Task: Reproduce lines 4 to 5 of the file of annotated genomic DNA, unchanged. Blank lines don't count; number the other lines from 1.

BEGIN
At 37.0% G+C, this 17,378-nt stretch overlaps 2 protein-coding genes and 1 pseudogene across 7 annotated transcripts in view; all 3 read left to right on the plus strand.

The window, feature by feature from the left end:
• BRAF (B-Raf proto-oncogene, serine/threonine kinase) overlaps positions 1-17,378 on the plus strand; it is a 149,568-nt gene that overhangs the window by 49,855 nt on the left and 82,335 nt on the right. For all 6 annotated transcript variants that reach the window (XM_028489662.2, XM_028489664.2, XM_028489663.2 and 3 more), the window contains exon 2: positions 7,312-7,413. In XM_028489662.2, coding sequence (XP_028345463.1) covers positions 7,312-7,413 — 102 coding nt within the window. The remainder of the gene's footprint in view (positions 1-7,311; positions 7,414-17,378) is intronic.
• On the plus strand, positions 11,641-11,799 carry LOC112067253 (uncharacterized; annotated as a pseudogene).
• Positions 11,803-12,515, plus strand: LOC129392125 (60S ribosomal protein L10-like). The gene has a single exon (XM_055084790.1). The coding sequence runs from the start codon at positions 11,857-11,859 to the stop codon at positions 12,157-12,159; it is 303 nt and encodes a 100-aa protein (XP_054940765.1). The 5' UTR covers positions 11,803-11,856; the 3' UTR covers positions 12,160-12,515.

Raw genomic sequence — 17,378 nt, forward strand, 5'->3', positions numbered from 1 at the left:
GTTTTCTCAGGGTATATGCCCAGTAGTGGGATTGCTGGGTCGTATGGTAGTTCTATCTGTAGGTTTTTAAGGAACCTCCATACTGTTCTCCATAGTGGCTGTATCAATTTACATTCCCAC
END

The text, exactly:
• On the plus strand, positions 11,641-11,799 carry LOC112067253 (uncharacterized; annotated as a pseudogene).
• Positions 11,803-12,515, plus strand: LOC129392125 (60S ribosomal protein L10-like). The gene has a single exon (XM_055084790.1). The coding sequence runs from the start codon at positions 11,857-11,859 to the stop codon at positions 12,157-12,159; it is 303 nt and encodes a 100-aa protein (XP_054940765.1). The 5' UTR covers positions 11,803-11,856; the 3' UTR covers positions 12,160-12,515.